In Pierce County, the state Department of Corrections picks the felons who go to local work-release centers. County officials don’t get a vote.
In Clark County, the state still decides, with one important difference: A panel of county leaders, including the sheriff, a deputy prosecutor and the Vancouver police chief, screens prospective work-release inmates. Panelists can veto candidates they don’t like.
It’s a power rarely invoked, said Clark County Sheriff Garry Lucas, but a comfort all the same – one Pierce County leaders would love to have.
“If they have an agreement like this with Clark County, we should have an agreement,” said Pierce County Prosecutor Gerry Horne. “Since no county has played ball with the Department of Corrections like Pierce County has, we should be treated like the most-favored county.”
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Horne’s wish isn’t so easy to fulfill. The local screening panel in Clark County is unique in the state, the byproduct of an intergovernment contract written 20 years ago, when the county created an in-house work-release program and rented its beds to the state.
The contract includes the veto provision, a crucial piece of leverage.
“When we set it up, that was the idea, that we would have veto power,” said Clark County Prosecutor Art Curtis, who drafted the original agreement.
Several factors influenced his thinking. Barring felons with no local ties was a big one.
“Why are we importing criminals from other jurisdictions?” Curtis said, explaining his thoughts at the time. “We’ve got enough people we’re trying to integrate into the community who have connections here.”
Without knowing it, Curtis echoed his counterpart in Pierce County. For years, Horne has railed against what he calls a crime warp: felons with no local ties, admitted to the three local work-release centers, then unleashed in the community.
A News Tribune analysis of the work-release populations at Progress House, Lincoln Park and RAP supports Horne’s complaint. The analysis examined the criminal histories of all 449 inmates admitted to the county’s three work-release centers in 2005.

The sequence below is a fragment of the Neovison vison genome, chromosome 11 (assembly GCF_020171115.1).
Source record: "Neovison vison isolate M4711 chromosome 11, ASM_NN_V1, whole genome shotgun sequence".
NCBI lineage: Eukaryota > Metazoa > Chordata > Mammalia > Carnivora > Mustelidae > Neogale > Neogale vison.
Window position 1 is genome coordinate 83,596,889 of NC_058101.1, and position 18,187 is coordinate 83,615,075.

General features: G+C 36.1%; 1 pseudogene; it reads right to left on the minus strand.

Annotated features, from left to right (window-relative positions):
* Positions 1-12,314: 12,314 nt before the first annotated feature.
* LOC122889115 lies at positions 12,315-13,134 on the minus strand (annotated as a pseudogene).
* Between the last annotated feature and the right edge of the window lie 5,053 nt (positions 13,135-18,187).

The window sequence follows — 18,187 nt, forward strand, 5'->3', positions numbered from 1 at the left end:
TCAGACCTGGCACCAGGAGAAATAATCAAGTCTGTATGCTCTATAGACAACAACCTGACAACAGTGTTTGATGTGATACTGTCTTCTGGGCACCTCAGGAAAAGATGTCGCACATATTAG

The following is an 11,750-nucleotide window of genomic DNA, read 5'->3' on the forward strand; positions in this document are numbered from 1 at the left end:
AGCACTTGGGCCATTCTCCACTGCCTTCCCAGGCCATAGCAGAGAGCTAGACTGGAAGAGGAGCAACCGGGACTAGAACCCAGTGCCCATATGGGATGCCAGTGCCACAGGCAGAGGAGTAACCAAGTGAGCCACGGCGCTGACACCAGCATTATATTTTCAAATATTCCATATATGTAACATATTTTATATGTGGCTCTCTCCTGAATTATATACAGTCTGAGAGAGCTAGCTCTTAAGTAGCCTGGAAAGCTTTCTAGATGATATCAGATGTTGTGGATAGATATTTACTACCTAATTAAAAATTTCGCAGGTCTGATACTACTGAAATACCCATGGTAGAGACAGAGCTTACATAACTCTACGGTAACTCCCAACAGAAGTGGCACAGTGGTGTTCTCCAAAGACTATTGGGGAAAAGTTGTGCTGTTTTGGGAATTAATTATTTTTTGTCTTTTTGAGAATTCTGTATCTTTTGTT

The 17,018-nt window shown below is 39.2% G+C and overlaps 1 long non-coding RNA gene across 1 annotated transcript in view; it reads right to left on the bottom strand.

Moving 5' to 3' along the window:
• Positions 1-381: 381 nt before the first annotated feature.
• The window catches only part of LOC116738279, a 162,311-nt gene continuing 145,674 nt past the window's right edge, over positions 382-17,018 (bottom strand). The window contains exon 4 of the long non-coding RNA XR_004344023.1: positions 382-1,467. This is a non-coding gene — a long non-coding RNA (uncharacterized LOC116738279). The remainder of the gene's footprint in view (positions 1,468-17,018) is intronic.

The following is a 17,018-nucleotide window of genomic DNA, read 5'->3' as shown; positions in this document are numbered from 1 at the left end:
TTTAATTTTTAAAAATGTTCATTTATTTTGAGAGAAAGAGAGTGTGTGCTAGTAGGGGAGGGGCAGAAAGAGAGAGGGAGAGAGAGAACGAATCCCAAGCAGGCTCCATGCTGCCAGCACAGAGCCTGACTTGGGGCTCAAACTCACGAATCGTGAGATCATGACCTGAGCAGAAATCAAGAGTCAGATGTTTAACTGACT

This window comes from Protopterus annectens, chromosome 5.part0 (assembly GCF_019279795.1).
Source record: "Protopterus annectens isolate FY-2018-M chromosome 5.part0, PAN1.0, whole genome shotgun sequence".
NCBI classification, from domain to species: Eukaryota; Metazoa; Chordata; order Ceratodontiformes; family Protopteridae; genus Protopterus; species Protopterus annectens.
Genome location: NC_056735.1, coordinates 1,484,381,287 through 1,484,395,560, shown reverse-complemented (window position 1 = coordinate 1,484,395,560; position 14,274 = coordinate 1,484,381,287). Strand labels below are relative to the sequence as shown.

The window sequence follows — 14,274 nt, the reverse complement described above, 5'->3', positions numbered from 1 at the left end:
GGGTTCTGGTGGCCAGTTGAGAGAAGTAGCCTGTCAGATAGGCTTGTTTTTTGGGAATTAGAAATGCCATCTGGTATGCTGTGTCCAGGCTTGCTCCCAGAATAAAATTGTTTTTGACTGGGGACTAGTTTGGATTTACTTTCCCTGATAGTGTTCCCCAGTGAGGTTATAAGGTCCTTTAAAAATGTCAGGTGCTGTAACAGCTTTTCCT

Records show 100 of the inmates – more than 22 percent – had no prior convictions in Pierce County before entering work release. Already, some of those imports have been charged or convicted of new crimes here.
The imported felons are only a slice of the total number of reoffenders. So far, 76 inmates from the class of 2005 have been charged or convicted of new crimes since leaving work release. Historical recidivism rates suggest that number could triple over time.
But in Clark County, where the level of local control over the work-release population is higher, recidivism rates are lower – the lowest among the state’s work-release facilities, according to Department of Corrections data.
A 2003 state-commissioned study of work-release outcomes by the Seattle-based consulting company Lachman and Laing examined recidivism rates among state work-release inmates from 1993 through 1997. Pierce County ranked highest, with a 48 percent recidivism rate. Clark County was lowest, at 37 percent.
Could Pierce County follow Clark’s example, and set up a local screening panel?
“It’s an excellent idea, and something that we have certainly discussed here,” said Pierce County Sheriff Paul Pastor. “Lord knows it’s worthwhile. This isn’t just some kind of law-and-order crusade for its own sake. This is about the fabric of our community – it’s everything that we have and value.”
Anne Fiala, administrator for the Department of Corrections region that includes Pierce County, said she is willing to discuss a local screening committee, and adds she’s raised the subject with one local leader.
“I wouldn’t have any problem at all entering into a conversation of a screening committee – what would they look like and what would they do,” she said. “I’ve made that offer to (Tacoma City Councilwoman) Connie Ladenburg. I have offered to have her sit in over at RAP/Lincoln, to see how they operate in relationship to screening.”
While Pastor and Horne say they’re interested in a local panel, they face several hurdles.
For one thing, the set-up in Pierce County is different. The county’s work-release centers are operated by private vendors who contract with the Department of Corrections.
A local screening panel would have no authority over those vendors, and no official leverage with the state.
“That is a big difference,” said Curtis, the Clark County prosecutor. “There’s no hole card.”
To copy Clark, Pierce County leaders would have to create a work-release facility, owned and administered by the county.
“It won’t be free,” Pastor said.
The state could present another obstacle. While Corrections Department leaders say they are sensitive to the concerns raised by Horne and others, that might not translate to a formal contract and veto power.
Fiala admits her agency sometimes chafes at the Clark County contract.
“The screening committee in Clark County tends to be much more restrictive than in many of our other locations,” she said. “The department simply would like to have more say.”
Curtis and Lucas, the Clark County sheriff, get the feeling the state doesn’t care for the veto provision.
“Every time we’ve renewed that contract, they’ve tried to get that clause out,” Lucas said.